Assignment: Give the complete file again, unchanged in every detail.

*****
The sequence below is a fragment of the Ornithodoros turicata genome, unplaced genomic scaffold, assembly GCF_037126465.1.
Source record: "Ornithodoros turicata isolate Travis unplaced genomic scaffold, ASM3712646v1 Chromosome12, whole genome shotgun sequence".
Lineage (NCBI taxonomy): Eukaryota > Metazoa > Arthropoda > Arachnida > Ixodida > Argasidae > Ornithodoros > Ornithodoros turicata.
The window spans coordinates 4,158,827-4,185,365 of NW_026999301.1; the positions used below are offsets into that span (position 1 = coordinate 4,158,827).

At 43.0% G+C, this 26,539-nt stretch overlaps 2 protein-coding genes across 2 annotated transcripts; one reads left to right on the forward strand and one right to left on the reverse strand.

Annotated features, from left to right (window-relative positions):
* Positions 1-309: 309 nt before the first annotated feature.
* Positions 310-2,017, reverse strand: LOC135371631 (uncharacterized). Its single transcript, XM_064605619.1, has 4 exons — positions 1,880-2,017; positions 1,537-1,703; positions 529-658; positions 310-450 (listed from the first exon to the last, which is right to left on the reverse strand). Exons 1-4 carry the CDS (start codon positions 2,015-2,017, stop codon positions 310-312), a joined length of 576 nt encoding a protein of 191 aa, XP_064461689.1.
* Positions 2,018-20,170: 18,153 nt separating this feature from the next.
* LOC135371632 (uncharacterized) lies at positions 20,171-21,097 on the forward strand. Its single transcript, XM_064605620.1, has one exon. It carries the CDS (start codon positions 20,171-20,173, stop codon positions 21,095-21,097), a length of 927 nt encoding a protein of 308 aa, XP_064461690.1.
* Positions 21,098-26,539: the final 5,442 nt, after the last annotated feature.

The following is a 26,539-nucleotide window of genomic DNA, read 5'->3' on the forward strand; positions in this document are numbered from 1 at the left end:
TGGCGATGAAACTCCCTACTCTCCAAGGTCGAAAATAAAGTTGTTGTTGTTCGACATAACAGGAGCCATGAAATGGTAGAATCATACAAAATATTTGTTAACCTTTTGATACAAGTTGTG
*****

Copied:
The sequence below is a fragment of the Ornithodoros turicata genome, unplaced genomic scaffold, assembly GCF_037126465.1.
Source record: "Ornithodoros turicata isolate Travis unplaced genomic scaffold, ASM3712646v1 Chromosome12, whole genome shotgun sequence".
Lineage (NCBI taxonomy): Eukaryota > Metazoa > Arthropoda > Arachnida > Ixodida > Argasidae > Ornithodoros > Ornithodoros turicata.
The window spans coordinates 4,158,827-4,185,365 of NW_026999301.1; the positions used below are offsets into that span (position 1 = coordinate 4,158,827).

At 43.0% G+C, this 26,539-nt stretch overlaps 2 protein-coding genes across 2 annotated transcripts; one reads left to right on the forward strand and one right to left on the reverse strand.

Annotated features, from left to right (window-relative positions):
* Positions 1-309: 309 nt before the first annotated feature.
* Positions 310-2,017, reverse strand: LOC135371631 (uncharacterized). Its single transcript, XM_064605619.1, has 4 exons — positions 1,880-2,017; positions 1,537-1,703; positions 529-658; positions 310-450 (listed from the first exon to the last, which is right to left on the reverse strand). Exons 1-4 carry the CDS (start codon positions 2,015-2,017, stop codon positions 310-312), a joined length of 576 nt encoding a protein of 191 aa, XP_064461689.1.
* Positions 2,018-20,170: 18,153 nt separating this feature from the next.
* LOC135371632 (uncharacterized) lies at positions 20,171-21,097 on the forward strand. Its single transcript, XM_064605620.1, has one exon. It carries the CDS (start codon positions 20,171-20,173, stop codon positions 21,095-21,097), a length of 927 nt encoding a protein of 308 aa, XP_064461690.1.
* Positions 21,098-26,539: the final 5,442 nt, after the last annotated feature.

The following is a 26,539-nucleotide window of genomic DNA, read 5'->3' on the forward strand; positions in this document are numbered from 1 at the left end:
TGGCGATGAAACTCCCTACTCTCCAAGGTCGAAAATAAAGTTGTTGTTGTTCGACATAACAGGAGCCATGAAATGGTAGAATCATACAAAATATTTGTTAACCTTTTGATACAAGTTGTG